5 Emergency Management Continuity of Operations Program The Division of Emergency Preparedness and Coordination focuses on: Employee Safety Emergency Evacuation * Emergency Preparedness Emergency Recovery Maintaining NIH Essential Functions * You are participating in the Building 10 Complex Emergency Evacuation Program which is part of the overall NIH Emergency Evacuation Program
6 The NIH COOP PlanNIH has a Continuity of Operations (COOP) Plan in place that is designed to ensure continuity of the NIH mission essential functions while also maintaining the health and safety of the NIH employee, patient, and visitor community. It is an overarching strategy aimed at managing and recovering from situations or events that have a direct adverse impact on the operations of NIH.The NIH COOP can be activated for any number of reasons:An emergency affecting a single building such as a fire, flood or collapseAn emergency affecting the local area such as a major chemical emergency or electrical outageA regional crisis such as a hurricane, orA national emergency such as a pandemic or terrorist attackIn the event of a COOP activation that would require the closure of the NIH Bethesda campus, employees will be kept abreast of the situation through , by phone, direct communication with supervisors, the NIH and IC Web pages, NIH radio 1660 am, local radio station, etc.
7 Mass EvacuationThe mass evacuation map organizes the Bethesda campus into emergency evacuation zones. In the event of a crisis affecting the whole campus or a section of campus, evacuation will be conducted by zone. Identify your zone by finding your building location. For off-campus facilities, follow the directions of local Law Enforcement or listen to local radio stations for further directions.
8 Emergency Preparedness Webpage Link to Security and Emergency Response ResourcesDEPC Link
9 Emergency Preparedness PART IIEmergency Preparedness
10 Emergency SituationsAny and all emergencies must be handled immediatelyPersonnel: Emergency situations with personnel, either hurt during the evacuation process, or a medical emergency, must be called into 911Although the Emergency Response personnel could already be on scene at the building, they may not be aware of other emergencies within the building, so call and report the situation.Before exiting a closed door during an alarm, feel for heat with the back of your hand, if it is warm or hot do not open, use an alternate exit.Emergency phone numbers:On-Campus Phone 9 1 1Off-Campus PhoneCell Phone on-campusBuilding 10 Code Team Phone 111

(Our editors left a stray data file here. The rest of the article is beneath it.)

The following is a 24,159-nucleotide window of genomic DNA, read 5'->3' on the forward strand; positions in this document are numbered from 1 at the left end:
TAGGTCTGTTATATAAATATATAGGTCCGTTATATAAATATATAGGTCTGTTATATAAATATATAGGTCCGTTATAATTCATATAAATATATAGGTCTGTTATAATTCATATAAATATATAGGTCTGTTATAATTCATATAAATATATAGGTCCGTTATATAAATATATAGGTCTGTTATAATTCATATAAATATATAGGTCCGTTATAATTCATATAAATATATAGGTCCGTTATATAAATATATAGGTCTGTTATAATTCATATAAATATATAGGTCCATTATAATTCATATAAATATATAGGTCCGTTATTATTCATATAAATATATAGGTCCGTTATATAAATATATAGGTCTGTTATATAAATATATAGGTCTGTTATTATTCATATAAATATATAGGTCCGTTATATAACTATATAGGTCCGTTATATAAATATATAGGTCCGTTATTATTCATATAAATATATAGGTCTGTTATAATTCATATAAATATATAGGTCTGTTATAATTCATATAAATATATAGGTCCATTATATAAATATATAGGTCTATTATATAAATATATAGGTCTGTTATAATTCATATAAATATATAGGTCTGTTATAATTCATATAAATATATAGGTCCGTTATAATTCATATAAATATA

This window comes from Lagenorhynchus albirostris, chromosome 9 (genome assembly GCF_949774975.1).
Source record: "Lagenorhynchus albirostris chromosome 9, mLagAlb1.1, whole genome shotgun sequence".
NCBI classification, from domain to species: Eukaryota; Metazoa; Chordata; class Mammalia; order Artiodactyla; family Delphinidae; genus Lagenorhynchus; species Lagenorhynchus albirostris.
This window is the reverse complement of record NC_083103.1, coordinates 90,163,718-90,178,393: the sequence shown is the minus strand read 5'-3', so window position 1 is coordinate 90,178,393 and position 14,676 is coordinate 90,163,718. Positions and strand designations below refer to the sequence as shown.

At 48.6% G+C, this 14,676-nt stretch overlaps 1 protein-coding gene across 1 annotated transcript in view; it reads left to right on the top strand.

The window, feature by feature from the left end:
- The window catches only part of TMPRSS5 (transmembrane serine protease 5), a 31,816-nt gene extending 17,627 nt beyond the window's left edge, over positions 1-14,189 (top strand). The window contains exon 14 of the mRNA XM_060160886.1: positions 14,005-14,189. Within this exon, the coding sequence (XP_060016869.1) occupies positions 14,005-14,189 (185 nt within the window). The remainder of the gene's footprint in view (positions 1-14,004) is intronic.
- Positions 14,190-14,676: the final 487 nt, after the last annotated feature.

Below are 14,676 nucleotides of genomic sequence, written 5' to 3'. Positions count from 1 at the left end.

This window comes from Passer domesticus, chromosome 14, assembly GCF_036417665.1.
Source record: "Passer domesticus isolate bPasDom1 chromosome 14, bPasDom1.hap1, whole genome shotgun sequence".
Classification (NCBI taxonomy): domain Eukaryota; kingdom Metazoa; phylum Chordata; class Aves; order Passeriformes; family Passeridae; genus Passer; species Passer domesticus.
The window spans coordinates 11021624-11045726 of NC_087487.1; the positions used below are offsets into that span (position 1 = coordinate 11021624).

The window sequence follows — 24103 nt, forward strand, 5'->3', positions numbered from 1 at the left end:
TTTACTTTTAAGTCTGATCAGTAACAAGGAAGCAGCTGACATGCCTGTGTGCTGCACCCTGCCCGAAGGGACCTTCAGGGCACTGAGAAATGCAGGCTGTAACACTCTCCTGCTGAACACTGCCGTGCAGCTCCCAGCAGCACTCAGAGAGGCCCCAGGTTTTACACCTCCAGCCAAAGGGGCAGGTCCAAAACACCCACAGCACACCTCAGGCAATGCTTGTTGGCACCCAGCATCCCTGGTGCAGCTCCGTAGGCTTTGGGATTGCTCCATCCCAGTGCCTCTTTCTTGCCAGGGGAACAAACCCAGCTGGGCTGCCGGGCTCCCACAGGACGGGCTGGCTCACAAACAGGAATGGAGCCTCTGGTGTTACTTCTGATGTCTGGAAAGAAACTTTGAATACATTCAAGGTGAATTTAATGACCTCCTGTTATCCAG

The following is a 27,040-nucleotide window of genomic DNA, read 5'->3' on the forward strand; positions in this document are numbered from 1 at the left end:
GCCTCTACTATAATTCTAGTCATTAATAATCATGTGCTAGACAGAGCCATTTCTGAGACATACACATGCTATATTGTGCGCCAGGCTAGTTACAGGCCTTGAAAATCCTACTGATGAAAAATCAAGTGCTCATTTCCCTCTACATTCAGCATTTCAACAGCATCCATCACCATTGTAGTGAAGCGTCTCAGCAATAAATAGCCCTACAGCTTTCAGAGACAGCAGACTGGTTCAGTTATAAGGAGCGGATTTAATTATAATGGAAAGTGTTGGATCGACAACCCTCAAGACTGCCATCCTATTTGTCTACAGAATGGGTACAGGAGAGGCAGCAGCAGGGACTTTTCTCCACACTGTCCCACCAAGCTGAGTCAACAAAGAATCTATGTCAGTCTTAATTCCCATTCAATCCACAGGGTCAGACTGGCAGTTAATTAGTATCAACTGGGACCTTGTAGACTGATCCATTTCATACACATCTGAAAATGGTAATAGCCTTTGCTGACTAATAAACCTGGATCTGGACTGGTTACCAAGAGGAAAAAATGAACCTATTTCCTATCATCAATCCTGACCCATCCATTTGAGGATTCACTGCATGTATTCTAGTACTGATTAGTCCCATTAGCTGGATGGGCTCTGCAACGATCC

11 Cardiac Emergency Situations Dial 111 for CC Cardiac-Pulmonary Resuscitation Team (Code Blue)To request immediate medical assistance for chest pains, trouble breathing, or other life threatening emergencies in the Building 10 Complex dial 111.Automated external defibrillators (AEDs) and cardio-pulmonary resuscitation (CPR) can assist persons experiencing sudden cardiac arrest. Applied electrical shocks from a portable emergency AED can restore normal cardiac rhythm until paramedics arrive on-site.Visit the link below to view the AED locations: .aspx
12 CPR/AED TrainingThe Community Health Branch, DOHS, ORS manages the Public Access Defibrillation Program in NIH facilities both on and off campus. The objective of NIH’s public access defibrillator program is to provide CPR instruction with the use of AEDs in the event of a cardiac emergency involving employees or visitors.For additional information about this program contact the AED Program Manager in the Community Health Branch, DOHS, ORS at (301)Visit the link below for CPR/AED training opportunities: CPR-Training-.aspx
13 Sequence of Events during a Fire Alarm System Activation Fire EmergencyNotification received at the NIH Emergency Communications Center via an automatic alarm or 911 phone callFire Department is dispatched through the 911 systemFire Department arrives on the sceneFirefighters identify the activated deviceStaff are automatically evacuated from the affected fire zone to a safe areaFire Department determines the cause of the incidentFire Department resets the fire alarm system in the effected zoneStaff is notified by the fire department to return to their work areas
14 Evacuation Procedures Appointed team members “sweep” rooms/space in their zones to ensure that all areas are clear and doors are closed. Ensure that normally unoccupied areas are checked as well (such as a janitors’ closet, LAN or maintenance rooms).When the areas are clear, team members evacuate to their pre-designated evacuation area assisting any employees with disabilities as necessary.The Occupant Emergency Coordinator (OEC) reports to the area of the emergency and receives reports from the area evacuation team members. The OEC then passes this information to the Incident Commander/Fire Department.Evacuation team members report to the Fire Department or the OEC as they arrive at the scene
15 Special NeedsIndividuals with disabilities will evacuate to the pre-designated zone evacuation areas with an assigned aide or evacuation team member. Emergency response personnel will be notified by evacuation team members to ensure that these employees are escorted to safety any time they are in danger. Special needs personnel are considered as any person who cannot safely evacuate an area in a swift manner under their own accord.